RAZ: So all life on Earth has an innate sense of time. In mammals, the queue of course is light. It's what determines our circadian rhythms. And researchers, like Russell, are starting to better understand the neurological and physiological impact of what happens when we ignore those rhythms and don't get enough sleep, which accounts for most of us.
FOSTER: And that's across the age spectrum, from teenagers, stressed adults, indeed the retired population.
RAZ: And not getting enough makes you less alert, more irritable, prone to illness. And if you're sleep deprived...
FOSTER: You're releasing one of the hunger hormones called ghrelin, and that enormously increases your appetite for carbohydrates, and particularly sugars.
RAZ: Lack of sleep hurts your memory. It affects your judgment. But perhaps most importantly, lack of sleep hurts your body's ability to defend itself.
FOSTER: So, for example, even one night of no sleep can reduce elements of your immune system by about 24, 25 percent.
RAZ: And Russell says in lab experiments, when mice are sleep deprived, they don't die of exhaustion. They actually die from infections.
FOSTER: And one of the problems of not having enough sleep is that we are very poorly able to judge how tired we are. And even if we are sleep deprived by one or two hours we sort of get by. But we've all experienced after that really fantastic holiday, where we feel like a different person...
FOSTER: ...And we forget so quickly - once you get back to work and you are sleep deprived again, you forget that glorious feeling of what a good night of sleep can do to you.
So most of us of course ask the question, what do you do? Make your bedroom a haven for sleep. The first critical thing is make it as dark as you possibly can, and also make it slightly cool.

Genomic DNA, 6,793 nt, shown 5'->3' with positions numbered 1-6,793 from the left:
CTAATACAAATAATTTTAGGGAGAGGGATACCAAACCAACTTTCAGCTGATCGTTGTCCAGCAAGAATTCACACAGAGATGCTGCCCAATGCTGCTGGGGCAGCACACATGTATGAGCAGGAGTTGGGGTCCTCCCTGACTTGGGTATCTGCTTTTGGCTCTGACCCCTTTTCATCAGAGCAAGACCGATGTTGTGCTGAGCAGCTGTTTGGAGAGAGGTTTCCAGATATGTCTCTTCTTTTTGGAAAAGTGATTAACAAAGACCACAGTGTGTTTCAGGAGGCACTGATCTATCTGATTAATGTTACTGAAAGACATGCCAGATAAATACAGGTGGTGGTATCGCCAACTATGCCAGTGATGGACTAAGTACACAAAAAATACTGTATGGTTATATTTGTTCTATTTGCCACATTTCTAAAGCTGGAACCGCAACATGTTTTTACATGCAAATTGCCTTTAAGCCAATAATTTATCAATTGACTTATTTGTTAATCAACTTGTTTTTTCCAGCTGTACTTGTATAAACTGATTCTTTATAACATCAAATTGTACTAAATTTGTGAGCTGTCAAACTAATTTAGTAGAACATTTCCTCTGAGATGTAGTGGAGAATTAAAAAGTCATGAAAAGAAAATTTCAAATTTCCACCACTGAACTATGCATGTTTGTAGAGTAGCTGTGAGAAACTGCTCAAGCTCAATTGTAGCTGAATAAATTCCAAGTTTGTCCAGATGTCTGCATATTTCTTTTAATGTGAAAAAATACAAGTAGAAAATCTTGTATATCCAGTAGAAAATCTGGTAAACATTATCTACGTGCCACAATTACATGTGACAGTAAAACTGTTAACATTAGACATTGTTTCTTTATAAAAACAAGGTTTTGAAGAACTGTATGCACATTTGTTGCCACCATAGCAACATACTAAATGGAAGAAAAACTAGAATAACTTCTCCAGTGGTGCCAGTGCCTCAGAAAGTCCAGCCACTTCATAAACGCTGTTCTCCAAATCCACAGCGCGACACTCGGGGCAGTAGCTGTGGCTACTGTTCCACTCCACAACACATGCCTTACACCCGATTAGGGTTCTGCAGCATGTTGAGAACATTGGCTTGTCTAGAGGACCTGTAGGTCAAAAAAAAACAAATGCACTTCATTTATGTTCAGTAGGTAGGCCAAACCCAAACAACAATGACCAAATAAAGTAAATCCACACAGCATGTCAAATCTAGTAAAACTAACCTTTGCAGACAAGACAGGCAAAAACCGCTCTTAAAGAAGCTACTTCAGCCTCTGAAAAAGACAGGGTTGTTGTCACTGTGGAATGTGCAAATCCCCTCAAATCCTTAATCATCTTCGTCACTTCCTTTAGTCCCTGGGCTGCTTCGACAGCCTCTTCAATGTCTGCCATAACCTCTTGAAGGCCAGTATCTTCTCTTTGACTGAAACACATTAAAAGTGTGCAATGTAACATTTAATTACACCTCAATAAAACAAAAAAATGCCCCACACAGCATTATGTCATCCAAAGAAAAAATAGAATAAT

(SOUNDBITE OF TED TALK)
(SOUNDBITE OF TED TALK)
RAZ: OK, so you've probably heard this advice before - sleep in a cool, dark bedroom, no caffeine late in the day, no screens before bedtime, get on a regular schedule. But so many of us, even though we'll spend 36 percent of our lives asleep, we just don't do these things. We don't treat sleep as a need - on par with food or water or shelter.
FOSTER: Yes, yes, it is that important. And I suppose if you think about it, you know, it's 36 percent of our biology. And if we don't do it, then, you know, that amount of time is telling us that sleep of course is incredibly important. We wouldn't do it unless it was essential. Evolution doesn't work like that. It essentially the fact that we sleep so long indicates that this is a massively important part of our overall biology, and we must not ignore it. And if we do, it's at our own peril.
RAZ: Yeah, but, I mean, but what explains it? I mean, why do we ignore it?
FOSTER: I think it's in the 20th century, in particular, where we've relegated sleep as this sort of illness that requires a cure, so people during the 80s, 90s, and, you know, even very recently have sort of boasted about, oh, I did an all-nighter, you know. I haven't slept or only slept one or two hours. But in the preindustrial era, poets and society in general embraced sleep. Shakespeare is absolutely littered with quotes about sleep - the honey-heavy dew of slumber. You know, sleep, sleep, nature's soft nurse. Why hast thou forsaken me? And all of this sort of intuitive love of sleep has been lost. And science, ironically, because it's uncovering the importance of sleep, is restoring sleep in our priorities. It's something that we can't marginalize but something we must embrace once again.
RAZ: Russell Foster's entire talk can be found at ted.npr.org. More ideas about Maslow's hierarchy of human needs in just a moment. I'm Guy Raz, and this is the TED Radio Hour from NPR.